In Season: What we’re doing with Swiss Chard

Swiss chard is one of the most beautiful plants we grow. The stalks vary from white to yellow to pink to red to striped and the large green leaves are accented by veins of matching colors. Swiss chard is a relative of beets and the leaves have a similar flavor. So, if you like beet greens, you will most likely enjoy chard as well.

My first love of Swiss chard was in Turkey Chard Chili and it still is one of my favorite chili recipes. Plus, it freezes incredibly well. I know a few families who got their kids to eat greens because of this chili. It’s that good. Make a double or triple batch and freeze it for super easy Winter dinners. When you’re heating it up, try cooking it for a bit to reduce the liquid. Then, top tortilla chips for some tasty nachos!

We are often asked about the stems of Swiss chard. Can you eat them? Yes, of course! But, they take longer to cook than the greens. And how? Well, until recently, I had simply talked about the possibility of a Swiss chard gratin and a recipe I had seen in Nigel Slater’s book, Tender. (Which, by the way, is an excellent book full of simple recipes for nearly every vegetable you can imagine.)

Matt looked at the recipe the other night and then did what he usually does. He put the book away, went into the kitchen, and started to prep. So, this recipe is a loose interpretation of Nigel’s recipe. We served ours with homemade white pepper pork sausages and roasted tomatoes. So good.

Swiss Chard Gratin
* serves 2-4

Ingredients:

  • Butter (to butter the baking dish)
  • 1 bunch Swiss chard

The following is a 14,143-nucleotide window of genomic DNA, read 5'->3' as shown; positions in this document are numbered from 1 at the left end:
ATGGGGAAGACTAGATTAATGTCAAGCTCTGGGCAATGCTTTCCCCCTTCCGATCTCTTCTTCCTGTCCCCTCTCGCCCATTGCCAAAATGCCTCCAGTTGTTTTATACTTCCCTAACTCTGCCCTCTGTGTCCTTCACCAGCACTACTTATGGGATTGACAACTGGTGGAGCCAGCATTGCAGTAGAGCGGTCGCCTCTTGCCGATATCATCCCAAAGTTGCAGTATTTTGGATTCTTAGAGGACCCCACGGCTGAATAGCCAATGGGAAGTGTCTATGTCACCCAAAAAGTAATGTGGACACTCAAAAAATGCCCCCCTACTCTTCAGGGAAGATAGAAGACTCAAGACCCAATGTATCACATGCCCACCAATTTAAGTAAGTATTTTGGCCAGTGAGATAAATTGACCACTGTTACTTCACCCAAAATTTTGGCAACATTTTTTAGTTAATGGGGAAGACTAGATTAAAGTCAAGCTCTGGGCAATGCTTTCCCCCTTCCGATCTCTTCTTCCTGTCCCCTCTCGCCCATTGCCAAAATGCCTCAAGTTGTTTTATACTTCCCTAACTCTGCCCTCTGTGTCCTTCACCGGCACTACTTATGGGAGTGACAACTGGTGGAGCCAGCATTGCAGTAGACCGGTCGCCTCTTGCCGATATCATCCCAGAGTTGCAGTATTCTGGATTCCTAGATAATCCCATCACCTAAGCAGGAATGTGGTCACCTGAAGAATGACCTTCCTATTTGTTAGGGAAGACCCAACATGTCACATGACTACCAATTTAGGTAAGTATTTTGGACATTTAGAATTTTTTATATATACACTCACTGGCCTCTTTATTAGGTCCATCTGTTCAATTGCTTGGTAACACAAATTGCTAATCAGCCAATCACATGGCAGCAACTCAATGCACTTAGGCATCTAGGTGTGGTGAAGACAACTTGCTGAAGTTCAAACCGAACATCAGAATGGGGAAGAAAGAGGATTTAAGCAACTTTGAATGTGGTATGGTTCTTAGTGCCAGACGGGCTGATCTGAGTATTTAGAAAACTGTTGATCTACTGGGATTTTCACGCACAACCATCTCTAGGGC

• 1 1/2 cups whipping cream
  • 1 Tablespoon creamy Dijon mustard
  • Kosher salt & pepper
  • Generous handful of freshly grated Parmesan

Directions:

  1. Heat oven to 375 degrees.
  2. Heat pot of lightly salted water over high heat.
  3. Butter a small gratin dish (our is a rounded 6×10)
  4. Remove stems from leaves. Rough chop leaves. Chop stems into inch pieces.
  5. When water is boiling, add stems. Cook until crisp tender, a couple minutes. Remove stems and place in a bowl. Add leaves and cook for about 30 seconds, just until leaves turn bright green. Remove and add to bowl with stems.
  6. Put whipping cream into a bowl. Stir in Dijon mustard. Season with Kosher salt & pepper.
  7. Pour mixture over Swiss chard stems and leaves. Mix well and put into your buttered gratin dish, leveling the top slightly.
  8. Cover with Parmesan cheese and bake until bubbly and the top starts to turn golden, about 35 minutes.

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6 Responses to In Season: What we’re doing with Swiss Chard

  1. Pingback: Capital City Farmers’ Market – Saturday, October 7 – 9am-noon | Capital City Farmers' Market

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